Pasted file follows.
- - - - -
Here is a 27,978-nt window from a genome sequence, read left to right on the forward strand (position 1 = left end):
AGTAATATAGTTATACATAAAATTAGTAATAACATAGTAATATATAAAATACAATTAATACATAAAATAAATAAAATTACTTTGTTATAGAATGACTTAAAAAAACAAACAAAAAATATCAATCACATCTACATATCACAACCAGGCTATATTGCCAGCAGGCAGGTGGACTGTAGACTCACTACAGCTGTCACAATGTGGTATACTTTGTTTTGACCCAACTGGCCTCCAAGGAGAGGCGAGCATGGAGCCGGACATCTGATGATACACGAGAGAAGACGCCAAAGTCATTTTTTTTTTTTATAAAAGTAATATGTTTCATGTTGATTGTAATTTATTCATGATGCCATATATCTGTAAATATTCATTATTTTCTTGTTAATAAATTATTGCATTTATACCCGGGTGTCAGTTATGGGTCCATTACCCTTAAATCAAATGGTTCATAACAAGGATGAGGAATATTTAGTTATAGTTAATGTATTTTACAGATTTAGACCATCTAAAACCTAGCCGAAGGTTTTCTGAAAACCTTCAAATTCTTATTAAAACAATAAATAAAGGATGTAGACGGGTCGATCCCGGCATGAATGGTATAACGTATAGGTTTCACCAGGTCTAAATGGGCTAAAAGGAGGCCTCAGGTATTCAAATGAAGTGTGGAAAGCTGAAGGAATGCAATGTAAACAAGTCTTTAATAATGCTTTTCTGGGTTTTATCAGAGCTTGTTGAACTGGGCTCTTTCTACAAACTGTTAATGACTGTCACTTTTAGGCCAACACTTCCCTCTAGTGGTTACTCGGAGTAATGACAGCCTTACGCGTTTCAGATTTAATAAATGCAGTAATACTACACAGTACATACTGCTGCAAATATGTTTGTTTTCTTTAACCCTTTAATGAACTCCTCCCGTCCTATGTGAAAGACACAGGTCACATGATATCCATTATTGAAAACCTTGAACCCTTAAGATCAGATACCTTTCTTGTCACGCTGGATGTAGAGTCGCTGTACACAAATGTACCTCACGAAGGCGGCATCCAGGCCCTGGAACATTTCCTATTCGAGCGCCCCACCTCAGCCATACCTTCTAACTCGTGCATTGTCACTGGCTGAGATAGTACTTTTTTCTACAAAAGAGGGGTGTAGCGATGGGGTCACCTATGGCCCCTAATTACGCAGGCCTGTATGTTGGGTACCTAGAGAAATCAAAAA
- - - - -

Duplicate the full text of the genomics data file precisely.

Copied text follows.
Here is a 27,978-nt window from a genome sequence, read left to right on the forward strand (position 1 = left end):
AGTAATATAGTTATACATAAAATTAGTAATAACATAGTAATATATAAAATACAATTAATACATAAAATAAATAAAATTACTTTGTTATAGAATGACTTAAAAAAACAAACAAAAAATATCAATCACATCTACATATCACAACCAGGCTATATTGCCAGCAGGCAGGTGGACTGTAGACTCACTACAGCTGTCACAATGTGGTATACTTTGTTTTGACCCAACTGGCCTCCAAGGAGAGGCGAGCATGGAGCCGGACATCTGATGATACACGAGAGAAGACGCCAAAGTCATTTTTTTTTTTTATAAAAGTAATATGTTTCATGTTGATTGTAATTTATTCATGATGCCATATATCTGTAAATATTCATTATTTTCTTGTTAATAAATTATTGCATTTATACCCGGGTGTCAGTTATGGGTCCATTACCCTTAAATCAAATGGTTCATAACAAGGATGAGGAATATTTAGTTATAGTTAATGTATTTTACAGATTTAGACCATCTAAAACCTAGCCGAAGGTTTTCTGAAAACCTTCAAATTCTTATTAAAACAATAAATAAAGGATGTAGACGGGTCGATCCCGGCATGAATGGTATAACGTATAGGTTTCACCAGGTCTAAATGGGCTAAAAGGAGGCCTCAGGTATTCAAATGAAGTGTGGAAAGCTGAAGGAATGCAATGTAAACAAGTCTTTAATAATGCTTTTCTGGGTTTTATCAGAGCTTGTTGAACTGGGCTCTTTCTACAAACTGTTAATGACTGTCACTTTTAGGCCAACACTTCCCTCTAGTGGTTACTCGGAGTAATGACAGCCTTACGCGTTTCAGATTTAATAAATGCAGTAATACTACACAGTACATACTGCTGCAAATATGTTTGTTTTCTTTAACCCTTTAATGAACTCCTCCCGTCCTATGTGAAAGACACAGGTCACATGATATCCATTATTGAAAACCTTGAACCCTTAAGATCAGATACCTTTCTTGTCACGCTGGATGTAGAGTCGCTGTACACAAATGTACCTCACGAAGGCGGCATCCAGGCCCTGGAACATTTCCTATTCGAGCGCCCCACCTCAGCCATACCTTCTAACTCGTGCATTGTCACTGGCTGAGATAGTACTTTTTTCTACAAAAGAGGGGTGTAGCGATGGGGTCACCTATGGCCCCTAATTACGCAGGCCTGTATGTTGGGTACCTAGAGAAATCAAAAA